After a rough season, Matthew Campagana’s high hopes for the 2012 NHL Entry Draft may be somewhat dimmed.
The centre struggled in his draft year to the point where he fell out of Future Considerations’ top-210 for 2012. But that doesn’t mean his draft dreams are dashed altogether.
Each and every year there are those prospects that do not get their names listed on final rankings by various draft publications for the NHL Entry Draft but still get drafted. These prospects have shown enough promise to impress a regional NHL scout and earn a spot on the team’s draft list and ultimately become property of that NHL organization.
Here’s a look at which wildcards down the middle that could be called in the 2012 NHL Entry Draft.
Matthew Campagna – Sudbury – OHL – 5’-10.5” 180 lbs
After looking very impressive coming out of midget and into his rookie OHL season for the Wolves, Campagna actually might have regressed this year as his play proved to be based far too much on individual skill. Injury problems also have been concerning during his short career. Campagna’s ability to read the play and decision making is where he needs to show progression as his play with the puck far too often turned into solo efforts easily turned aside by OHL defenses.
Felix Girard – Baie-Comeau – QMJHL – 5’-10” 180 lbs
A strong defensive minded forward who kills penalties, drive back deep into his own zone to defend and works hard each shift he takes. His feet are always in motion and he is always involved and he has an edge to his game. Offensively his skills have not progressed much from last season and he really does nothing to stick out in that area that would suggest he is anything more than a strong junior checking line centre. If an NHL organization sees things differently he could hear his name later in the draft proceedings.
Erik Locke – Saginaw – OHL – 5’-9” 180 lbs
After showing well as a rookie with Windsor and Barrie two seasons ago, Locke failed to live up to those earlier expectations this past season in Barrie until a mid-season trade to Saginaw. Injury and overall rust when he did see the ice also played factors to his inconsistent game this season. He does have some potential as a top six forward at the next level but needs to show he can play a full season effectively and with much improved consistency to reach those lofty heights.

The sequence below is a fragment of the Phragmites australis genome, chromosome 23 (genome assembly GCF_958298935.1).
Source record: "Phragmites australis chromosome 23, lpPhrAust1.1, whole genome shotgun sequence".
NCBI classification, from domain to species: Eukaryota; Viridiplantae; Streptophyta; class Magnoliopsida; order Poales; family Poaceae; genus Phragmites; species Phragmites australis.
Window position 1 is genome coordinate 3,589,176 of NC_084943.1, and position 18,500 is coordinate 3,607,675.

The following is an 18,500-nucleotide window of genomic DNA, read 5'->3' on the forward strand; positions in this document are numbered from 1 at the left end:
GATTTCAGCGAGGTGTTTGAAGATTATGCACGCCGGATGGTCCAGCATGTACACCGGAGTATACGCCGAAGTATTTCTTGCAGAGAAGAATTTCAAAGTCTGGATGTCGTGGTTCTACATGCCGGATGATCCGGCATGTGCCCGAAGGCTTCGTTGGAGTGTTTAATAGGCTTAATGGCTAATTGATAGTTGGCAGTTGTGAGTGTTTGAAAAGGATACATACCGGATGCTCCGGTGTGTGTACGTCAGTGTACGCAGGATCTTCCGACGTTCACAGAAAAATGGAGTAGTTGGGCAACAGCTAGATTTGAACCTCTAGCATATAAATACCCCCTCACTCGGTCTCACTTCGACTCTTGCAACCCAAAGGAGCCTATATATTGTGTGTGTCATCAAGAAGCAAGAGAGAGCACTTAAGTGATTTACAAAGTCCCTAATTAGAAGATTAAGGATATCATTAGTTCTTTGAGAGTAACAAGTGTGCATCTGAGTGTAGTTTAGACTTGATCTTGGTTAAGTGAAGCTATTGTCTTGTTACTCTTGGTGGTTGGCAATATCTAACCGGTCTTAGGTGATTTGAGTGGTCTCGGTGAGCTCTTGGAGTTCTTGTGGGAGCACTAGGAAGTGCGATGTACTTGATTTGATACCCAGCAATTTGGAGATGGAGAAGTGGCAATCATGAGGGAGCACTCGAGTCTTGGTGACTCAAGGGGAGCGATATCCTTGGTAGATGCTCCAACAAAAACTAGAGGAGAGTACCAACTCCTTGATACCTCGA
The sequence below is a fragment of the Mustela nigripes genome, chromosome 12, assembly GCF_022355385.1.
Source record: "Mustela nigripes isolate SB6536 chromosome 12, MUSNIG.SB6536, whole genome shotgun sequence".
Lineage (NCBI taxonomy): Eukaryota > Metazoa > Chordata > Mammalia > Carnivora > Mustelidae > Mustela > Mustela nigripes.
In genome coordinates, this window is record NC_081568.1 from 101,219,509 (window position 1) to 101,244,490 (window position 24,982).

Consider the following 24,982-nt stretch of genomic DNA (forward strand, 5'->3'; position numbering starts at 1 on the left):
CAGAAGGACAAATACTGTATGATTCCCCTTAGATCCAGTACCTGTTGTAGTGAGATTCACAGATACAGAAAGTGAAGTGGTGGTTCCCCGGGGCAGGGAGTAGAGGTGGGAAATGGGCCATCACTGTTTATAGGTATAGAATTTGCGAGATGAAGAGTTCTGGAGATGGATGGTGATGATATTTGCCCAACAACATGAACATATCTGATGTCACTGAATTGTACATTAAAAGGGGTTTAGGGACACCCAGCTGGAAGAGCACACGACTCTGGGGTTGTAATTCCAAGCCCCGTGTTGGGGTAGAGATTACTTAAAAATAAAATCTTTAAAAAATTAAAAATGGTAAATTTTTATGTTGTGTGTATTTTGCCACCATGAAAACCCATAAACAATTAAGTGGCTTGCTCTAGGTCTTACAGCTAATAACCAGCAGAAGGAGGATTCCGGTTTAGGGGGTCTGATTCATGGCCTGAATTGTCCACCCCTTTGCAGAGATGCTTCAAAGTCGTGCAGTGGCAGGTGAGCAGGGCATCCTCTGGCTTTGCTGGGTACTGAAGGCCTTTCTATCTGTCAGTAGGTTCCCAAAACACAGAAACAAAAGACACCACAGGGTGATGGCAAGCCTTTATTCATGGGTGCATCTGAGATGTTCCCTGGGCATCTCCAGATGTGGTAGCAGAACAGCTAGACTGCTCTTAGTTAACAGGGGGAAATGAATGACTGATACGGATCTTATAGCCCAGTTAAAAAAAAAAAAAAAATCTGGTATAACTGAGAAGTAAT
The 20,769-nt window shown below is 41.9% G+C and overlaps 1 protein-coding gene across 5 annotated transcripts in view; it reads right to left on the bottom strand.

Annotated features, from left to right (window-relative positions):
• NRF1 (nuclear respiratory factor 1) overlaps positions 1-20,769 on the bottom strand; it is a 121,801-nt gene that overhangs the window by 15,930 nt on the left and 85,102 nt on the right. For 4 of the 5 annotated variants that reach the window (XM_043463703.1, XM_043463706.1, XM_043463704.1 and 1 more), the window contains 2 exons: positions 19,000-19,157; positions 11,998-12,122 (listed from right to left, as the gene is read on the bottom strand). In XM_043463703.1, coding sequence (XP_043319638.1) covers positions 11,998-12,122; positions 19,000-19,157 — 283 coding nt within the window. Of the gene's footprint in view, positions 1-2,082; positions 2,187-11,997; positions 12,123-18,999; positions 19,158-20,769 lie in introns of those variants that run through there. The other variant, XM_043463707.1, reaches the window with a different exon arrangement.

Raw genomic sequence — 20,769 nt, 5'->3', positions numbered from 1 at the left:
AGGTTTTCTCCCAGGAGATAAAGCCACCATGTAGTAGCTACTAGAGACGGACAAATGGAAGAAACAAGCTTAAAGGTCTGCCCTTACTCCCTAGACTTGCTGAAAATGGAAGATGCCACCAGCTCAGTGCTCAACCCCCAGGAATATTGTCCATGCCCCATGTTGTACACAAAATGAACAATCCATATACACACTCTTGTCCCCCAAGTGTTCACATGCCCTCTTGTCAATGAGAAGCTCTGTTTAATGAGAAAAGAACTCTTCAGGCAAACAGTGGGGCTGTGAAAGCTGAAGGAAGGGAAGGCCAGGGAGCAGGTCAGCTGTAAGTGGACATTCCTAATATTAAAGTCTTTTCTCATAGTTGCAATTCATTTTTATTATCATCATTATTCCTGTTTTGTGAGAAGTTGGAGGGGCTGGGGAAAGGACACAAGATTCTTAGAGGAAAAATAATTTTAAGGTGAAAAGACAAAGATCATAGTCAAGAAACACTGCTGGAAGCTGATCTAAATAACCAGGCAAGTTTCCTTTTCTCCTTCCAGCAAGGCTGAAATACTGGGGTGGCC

Ryan Rupert – London – OHL – 5’-9” 180lbs
A perfect example of a Hunter (think Dale) type player as Ryan Rupert does everything needed to knock the opposition off their game. He scores, he hits, he fights and he will sacrifice himself for the team and he plays a full two-hundred foot game. The problem is players his size rarely can pull the pest/agitator game off at the NHL level, especially since he often engages those he gets under the skin of. I do not doubt he will get selected, especially after his post season and Memorial Cup performances, but I do doubt how long he could play that way against men.
Justin Kea – Saginaw – OHL – 6’-4” 210 lbs
After seemingly sleep walking throughout the OHL regular season, the big Kea turned it on in the OHL post season as he started to use his frame more effectively and consistently to play a strong power game down low in both zones and dominated along the walls. He skates well and plays the role of a defensive minded power centre well. He does not have the offensive skill set to become a top six player but could serve as a strong bottom six complimentary two-way player at the next level and worth a late round selection if a team sees that potential.
Patrik Machac – Brampton – OHL – 5’-9” 165 lbs
After an impressive start to his rookie season, coming over from the Czech Republic as an import pick to play in the OHL this season, Machac’s play showed signs of decline in the second half as he looked as though he flat out ran out of gas. With his hands and creativity coupled with the efforts and the willingness to play a well rounded game he showed earlier in the year, some NHL team will likely make him a later round selection.
Garrett Hooey – Belleville – OHL – 6’-0.5” 185 lbs
An all guts and no glory type forward who will do whatever it takes to win, Hooey will never be a scoring forward at the NHL level but does well playing his hard nosed two-way play in the OHL and could intrigue an NHL squad to spend a pick on him late hoping his hard fore checking, aggressive physical game can translate into a fourth line, energy NHL role.
Daulton Siwak – Prince George – WHL – 5’-11” 190 lbs
After the trade from Red Deer to Prince George this season, Siwak’s game really took off as he produced more consistently on the score sheet and played an overall more effective game. He is not strictly an offensive minded player as he does know his way around his own zone, will battle along the walls and take a hit to make a play. He looks like a solid late-round selection who might develop into a strong bottom six two-way forward at the next level.
Justin Hickman – Seattle – WHL – 6’-2” 195 lbs